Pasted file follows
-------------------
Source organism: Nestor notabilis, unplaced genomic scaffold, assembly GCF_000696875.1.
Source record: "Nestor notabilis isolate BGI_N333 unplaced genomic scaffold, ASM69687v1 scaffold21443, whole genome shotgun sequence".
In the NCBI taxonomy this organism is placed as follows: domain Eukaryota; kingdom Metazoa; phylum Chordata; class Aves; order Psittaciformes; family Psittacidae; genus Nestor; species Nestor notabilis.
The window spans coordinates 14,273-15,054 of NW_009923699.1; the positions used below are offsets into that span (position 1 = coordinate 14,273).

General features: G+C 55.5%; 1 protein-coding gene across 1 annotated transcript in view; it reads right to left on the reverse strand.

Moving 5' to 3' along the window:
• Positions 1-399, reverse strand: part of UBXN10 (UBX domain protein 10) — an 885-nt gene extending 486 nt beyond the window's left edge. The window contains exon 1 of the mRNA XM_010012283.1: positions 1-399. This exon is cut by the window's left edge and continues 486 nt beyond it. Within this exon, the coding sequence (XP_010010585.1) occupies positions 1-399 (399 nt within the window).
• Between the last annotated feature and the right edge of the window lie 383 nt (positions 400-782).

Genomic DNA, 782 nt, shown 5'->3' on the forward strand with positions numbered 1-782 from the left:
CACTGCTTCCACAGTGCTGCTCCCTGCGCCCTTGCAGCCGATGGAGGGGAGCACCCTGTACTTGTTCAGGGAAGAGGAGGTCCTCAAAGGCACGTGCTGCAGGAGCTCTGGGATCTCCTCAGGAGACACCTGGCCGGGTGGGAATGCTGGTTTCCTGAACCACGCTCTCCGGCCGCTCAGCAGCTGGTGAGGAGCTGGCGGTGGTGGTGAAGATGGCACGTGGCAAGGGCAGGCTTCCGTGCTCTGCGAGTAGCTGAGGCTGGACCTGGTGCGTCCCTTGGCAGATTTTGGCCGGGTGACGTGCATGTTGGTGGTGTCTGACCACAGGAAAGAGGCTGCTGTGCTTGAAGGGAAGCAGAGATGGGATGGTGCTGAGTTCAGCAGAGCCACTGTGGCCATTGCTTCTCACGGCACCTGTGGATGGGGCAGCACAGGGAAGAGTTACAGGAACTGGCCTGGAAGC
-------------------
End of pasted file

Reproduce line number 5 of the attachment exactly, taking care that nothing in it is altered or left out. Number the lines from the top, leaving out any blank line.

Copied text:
General features: G+C 55.5%; 1 protein-coding gene across 1 annotated transcript in view; it reads right to left on the reverse strand.